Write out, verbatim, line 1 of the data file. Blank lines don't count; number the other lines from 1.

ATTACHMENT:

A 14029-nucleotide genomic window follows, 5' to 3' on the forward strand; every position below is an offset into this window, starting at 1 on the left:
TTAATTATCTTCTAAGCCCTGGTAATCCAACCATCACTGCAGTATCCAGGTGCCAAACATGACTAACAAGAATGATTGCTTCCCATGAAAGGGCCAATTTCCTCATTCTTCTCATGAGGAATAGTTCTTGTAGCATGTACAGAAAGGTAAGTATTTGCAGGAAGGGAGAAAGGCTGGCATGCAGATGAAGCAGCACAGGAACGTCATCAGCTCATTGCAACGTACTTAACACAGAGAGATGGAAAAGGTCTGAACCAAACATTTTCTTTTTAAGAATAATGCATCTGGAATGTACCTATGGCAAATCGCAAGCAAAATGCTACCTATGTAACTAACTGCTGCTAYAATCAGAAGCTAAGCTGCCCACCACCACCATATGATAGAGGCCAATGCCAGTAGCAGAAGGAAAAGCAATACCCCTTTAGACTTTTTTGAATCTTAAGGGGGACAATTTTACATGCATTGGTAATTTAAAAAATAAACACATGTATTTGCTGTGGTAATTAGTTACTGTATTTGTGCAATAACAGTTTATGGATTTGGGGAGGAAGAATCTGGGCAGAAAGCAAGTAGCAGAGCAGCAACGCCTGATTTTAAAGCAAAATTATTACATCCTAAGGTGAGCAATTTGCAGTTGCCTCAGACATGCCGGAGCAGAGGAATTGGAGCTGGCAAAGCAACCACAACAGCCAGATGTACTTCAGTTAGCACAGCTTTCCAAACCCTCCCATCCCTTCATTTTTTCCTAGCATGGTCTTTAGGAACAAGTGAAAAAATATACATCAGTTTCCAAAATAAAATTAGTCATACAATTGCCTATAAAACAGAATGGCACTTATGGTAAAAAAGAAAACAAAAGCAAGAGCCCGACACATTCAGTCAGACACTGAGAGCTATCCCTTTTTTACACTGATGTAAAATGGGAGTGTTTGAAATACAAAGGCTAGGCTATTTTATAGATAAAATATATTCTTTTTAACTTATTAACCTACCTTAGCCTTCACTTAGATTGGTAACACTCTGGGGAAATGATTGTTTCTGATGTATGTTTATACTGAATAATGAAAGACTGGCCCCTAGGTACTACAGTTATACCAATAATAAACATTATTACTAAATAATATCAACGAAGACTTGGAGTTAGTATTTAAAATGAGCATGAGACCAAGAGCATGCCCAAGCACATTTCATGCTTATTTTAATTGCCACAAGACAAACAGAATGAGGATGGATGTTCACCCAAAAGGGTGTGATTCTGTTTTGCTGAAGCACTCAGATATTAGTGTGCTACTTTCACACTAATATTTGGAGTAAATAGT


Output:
A 14029-nucleotide genomic window follows, 5' to 3' on the forward strand; every position below is an offset into this window, starting at 1 on the left: